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God's will be done and may He have mercy upon us all.

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A Catholic who follows Rome & the Magisterium. I'm against gay "marriage", abortion, embryonic stem cell research, euthanasia, human cloning. Altar girls, Communion in the hand, Eucharistic Ministers and "Protestant" music in the Church doesn't bother me at all. A proud American retired submarine sailor. Our borders should be secured with a 10 ft. high fence topped by concertina wire with minefields out to 20 yards on both sides and an additional 10 yards filled with warning signs outside of that Let's get energy independent NOW! Back Israel to the max, stop appeasing followers of the Pedophile Prophet. Pro 2nd Amendment, pro death penalty, Repeal all hate crime legislation. Back the police unless you'd rather call a hippie when everything hits the fan. Get government out of dealing with education, childhood obesity and the enviornment. Stop using the military for sociological experiments and if we're in a war don't micromanage their every move. Kill your television, limit time on the computer and pick up a book. God's will be done and may He have mercy upon us all.

Thursday, June 02, 2011

When do you let strangers care for family?

A little background to this post: My mother resides in an assisted living facility about 2 miles away. She's 85, not quite in her right mind, needs someone to monitor her taking her meds, getting bathed, etc.

I've never even considered having her live with me. Ain't happening, to be honest we never were that close. I maintain contact and visit once every 2-3 weeks more out of a sense of duty than anything else.

But I was raised at a time when you took care of family at home. Putting someone in "the old folks home" was just warehousing them and considered rather despicable.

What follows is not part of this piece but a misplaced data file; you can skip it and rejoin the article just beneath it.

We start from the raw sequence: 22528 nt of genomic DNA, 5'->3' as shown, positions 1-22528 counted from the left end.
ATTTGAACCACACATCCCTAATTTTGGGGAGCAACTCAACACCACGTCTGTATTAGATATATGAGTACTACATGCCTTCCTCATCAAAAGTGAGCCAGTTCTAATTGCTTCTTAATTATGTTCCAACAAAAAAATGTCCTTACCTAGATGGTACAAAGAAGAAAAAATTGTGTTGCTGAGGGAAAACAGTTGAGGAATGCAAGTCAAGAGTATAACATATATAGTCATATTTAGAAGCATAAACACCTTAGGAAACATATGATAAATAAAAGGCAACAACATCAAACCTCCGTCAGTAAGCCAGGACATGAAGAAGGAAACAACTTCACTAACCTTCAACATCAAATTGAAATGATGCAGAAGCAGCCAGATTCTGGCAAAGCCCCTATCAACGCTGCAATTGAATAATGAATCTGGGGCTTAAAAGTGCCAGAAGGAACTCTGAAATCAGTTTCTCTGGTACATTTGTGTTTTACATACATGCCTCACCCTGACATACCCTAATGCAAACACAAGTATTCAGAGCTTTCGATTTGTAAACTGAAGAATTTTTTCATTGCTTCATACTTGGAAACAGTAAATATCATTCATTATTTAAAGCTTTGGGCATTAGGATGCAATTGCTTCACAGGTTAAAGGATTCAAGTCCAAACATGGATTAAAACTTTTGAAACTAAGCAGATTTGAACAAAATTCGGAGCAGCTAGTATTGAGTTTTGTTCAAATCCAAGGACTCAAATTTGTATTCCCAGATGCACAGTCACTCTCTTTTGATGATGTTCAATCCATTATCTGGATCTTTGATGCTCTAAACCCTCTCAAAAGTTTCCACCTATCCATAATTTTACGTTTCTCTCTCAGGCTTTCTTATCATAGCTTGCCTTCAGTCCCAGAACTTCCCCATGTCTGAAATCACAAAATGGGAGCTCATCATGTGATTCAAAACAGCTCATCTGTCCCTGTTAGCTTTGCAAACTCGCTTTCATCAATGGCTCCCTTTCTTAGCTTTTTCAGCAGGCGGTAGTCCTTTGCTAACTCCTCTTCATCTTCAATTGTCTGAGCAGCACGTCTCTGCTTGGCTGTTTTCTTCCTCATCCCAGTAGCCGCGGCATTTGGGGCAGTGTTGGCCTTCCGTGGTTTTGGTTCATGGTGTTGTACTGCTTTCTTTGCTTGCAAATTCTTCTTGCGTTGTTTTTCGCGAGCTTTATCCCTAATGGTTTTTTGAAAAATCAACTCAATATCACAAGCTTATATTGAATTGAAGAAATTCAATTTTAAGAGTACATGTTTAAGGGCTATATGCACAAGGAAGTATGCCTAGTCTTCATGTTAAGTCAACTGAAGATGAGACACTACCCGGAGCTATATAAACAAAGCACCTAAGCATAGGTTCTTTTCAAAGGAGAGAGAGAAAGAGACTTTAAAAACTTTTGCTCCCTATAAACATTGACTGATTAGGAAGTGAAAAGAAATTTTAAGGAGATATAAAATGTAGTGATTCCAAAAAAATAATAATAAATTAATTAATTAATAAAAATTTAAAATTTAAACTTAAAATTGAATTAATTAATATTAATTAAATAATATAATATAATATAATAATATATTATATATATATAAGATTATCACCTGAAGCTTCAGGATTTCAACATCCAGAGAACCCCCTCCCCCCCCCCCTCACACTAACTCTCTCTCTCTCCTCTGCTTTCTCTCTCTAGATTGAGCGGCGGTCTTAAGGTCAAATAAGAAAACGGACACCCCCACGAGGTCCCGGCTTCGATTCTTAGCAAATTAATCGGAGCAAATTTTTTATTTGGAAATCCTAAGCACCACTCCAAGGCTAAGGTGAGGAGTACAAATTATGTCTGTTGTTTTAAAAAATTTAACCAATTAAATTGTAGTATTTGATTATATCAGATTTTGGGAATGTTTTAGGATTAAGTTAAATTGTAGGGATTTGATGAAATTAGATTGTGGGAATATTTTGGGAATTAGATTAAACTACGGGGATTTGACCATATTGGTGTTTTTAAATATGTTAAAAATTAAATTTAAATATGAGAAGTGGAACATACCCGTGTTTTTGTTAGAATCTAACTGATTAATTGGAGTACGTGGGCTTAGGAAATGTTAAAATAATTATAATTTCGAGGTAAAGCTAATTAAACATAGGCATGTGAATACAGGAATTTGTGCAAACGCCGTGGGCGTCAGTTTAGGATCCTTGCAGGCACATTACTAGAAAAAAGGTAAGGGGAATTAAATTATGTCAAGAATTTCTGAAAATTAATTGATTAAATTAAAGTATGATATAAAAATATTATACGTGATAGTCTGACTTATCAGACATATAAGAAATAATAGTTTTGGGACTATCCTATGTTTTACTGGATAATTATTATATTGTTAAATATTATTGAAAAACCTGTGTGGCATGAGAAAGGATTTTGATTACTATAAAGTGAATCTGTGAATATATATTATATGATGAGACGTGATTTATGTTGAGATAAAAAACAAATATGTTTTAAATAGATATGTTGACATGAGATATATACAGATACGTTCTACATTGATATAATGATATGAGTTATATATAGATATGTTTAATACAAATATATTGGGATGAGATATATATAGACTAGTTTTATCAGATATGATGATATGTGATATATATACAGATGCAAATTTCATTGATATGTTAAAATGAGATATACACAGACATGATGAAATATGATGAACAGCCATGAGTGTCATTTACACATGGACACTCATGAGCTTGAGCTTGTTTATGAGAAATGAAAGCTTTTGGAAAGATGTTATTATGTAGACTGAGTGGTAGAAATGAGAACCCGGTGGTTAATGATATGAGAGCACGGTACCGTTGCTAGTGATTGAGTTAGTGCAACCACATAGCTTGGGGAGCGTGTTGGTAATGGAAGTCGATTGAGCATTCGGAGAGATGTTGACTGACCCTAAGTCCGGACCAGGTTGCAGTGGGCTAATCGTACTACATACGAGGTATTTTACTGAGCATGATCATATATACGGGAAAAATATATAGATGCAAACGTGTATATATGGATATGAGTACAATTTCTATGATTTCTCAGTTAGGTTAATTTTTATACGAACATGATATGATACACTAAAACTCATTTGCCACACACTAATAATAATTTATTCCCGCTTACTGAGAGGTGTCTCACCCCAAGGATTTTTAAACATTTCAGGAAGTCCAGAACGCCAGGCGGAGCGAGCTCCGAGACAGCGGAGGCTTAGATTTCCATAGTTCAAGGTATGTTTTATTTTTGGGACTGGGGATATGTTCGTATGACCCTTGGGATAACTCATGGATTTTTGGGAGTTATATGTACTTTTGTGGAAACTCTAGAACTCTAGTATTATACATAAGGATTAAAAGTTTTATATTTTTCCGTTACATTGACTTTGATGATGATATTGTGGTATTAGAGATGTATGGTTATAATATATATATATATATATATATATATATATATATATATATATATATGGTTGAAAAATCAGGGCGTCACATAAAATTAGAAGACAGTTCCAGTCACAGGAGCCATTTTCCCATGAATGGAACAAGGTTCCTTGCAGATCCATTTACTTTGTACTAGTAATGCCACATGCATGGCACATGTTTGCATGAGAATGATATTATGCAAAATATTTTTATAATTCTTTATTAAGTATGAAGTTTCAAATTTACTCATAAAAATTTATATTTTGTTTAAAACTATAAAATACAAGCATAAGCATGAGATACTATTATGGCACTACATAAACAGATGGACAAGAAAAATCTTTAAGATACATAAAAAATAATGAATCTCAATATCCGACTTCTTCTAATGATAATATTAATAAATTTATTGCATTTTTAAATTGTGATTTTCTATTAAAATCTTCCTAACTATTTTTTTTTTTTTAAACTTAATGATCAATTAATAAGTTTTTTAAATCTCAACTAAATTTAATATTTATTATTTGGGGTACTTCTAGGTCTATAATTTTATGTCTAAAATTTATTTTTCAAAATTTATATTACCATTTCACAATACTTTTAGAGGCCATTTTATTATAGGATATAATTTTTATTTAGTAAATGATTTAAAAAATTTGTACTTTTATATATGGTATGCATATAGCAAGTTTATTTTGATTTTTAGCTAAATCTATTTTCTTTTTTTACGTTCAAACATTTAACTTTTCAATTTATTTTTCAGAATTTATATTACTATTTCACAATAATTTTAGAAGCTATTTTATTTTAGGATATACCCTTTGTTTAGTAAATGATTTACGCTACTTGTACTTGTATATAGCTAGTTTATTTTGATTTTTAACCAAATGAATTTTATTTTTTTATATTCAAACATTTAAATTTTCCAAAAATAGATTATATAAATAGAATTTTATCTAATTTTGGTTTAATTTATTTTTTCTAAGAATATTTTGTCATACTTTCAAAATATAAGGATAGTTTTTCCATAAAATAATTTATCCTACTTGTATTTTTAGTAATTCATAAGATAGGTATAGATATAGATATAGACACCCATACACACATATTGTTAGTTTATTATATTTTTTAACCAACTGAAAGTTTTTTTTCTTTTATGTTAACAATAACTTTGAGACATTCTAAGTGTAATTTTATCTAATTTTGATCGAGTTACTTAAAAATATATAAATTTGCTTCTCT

So theres some inner conflict about the whole setup.

What brings this up is the following article found at via
Death of 91-year-old spotlights line between care and killing

In reading the article I was initially revolted to read of the level of filth in the home. But thinking about it I came to the conclusion that perhaps the niece was just a slob. That isn't a crime. I've known families where filth was a part of daily life. Children from those families grew up just as healthy as those from cleaner homes. Some of those children continued living like pigs, others seemed to become uber neat freaks and cleanliness nuts. But like I said, being a slob isn't criminal, just disgusting.

Regarding the main thrust of the article, I came away with the sense that we'll see more problems of this sort as geriatric medicine improves. Taking care of the very elderly will require an increasingly higher level of medical knowledge, not to mention additional time. John & Joan Q. Public won't have that know how or time at their disposal, so nursing facilities, hospices, etc. will proliferate.

The most any family will be able to do is find the best facility. That would be one where mercy killings won't happen and elder abuse isn't present. It isn't much but its what we can expect when two income families are the norm and a stay-at-home caregiver is a real exception. That caregiver also needs a lot more formal schooling on caring for old folks than was needed in past times. We can pontificate all we want about the decline of personal relationships involved in this, we can decry the inability of society to compassionately care for it's weakest members, it's still a situation to recognize and work with.

Does it sound cold & callous? Maybe it is. Maybe I'm only trying to justify my own choices regarding my mother.

I don't know. But the hyperlinked article proves once again this ain't the world of 50-60 years ago. Someone else can decide if thats good or bad, the rest of us just have to deal with it.


Mary Ellen said...

Does it sound cold & callous? Maybe it is. Maybe I'm only trying to justify my own choices regarding my mother.

It's never too late to rebuild a relationship with a parent, no matter how hold they are, imo. At the very least, it's worth a try. No?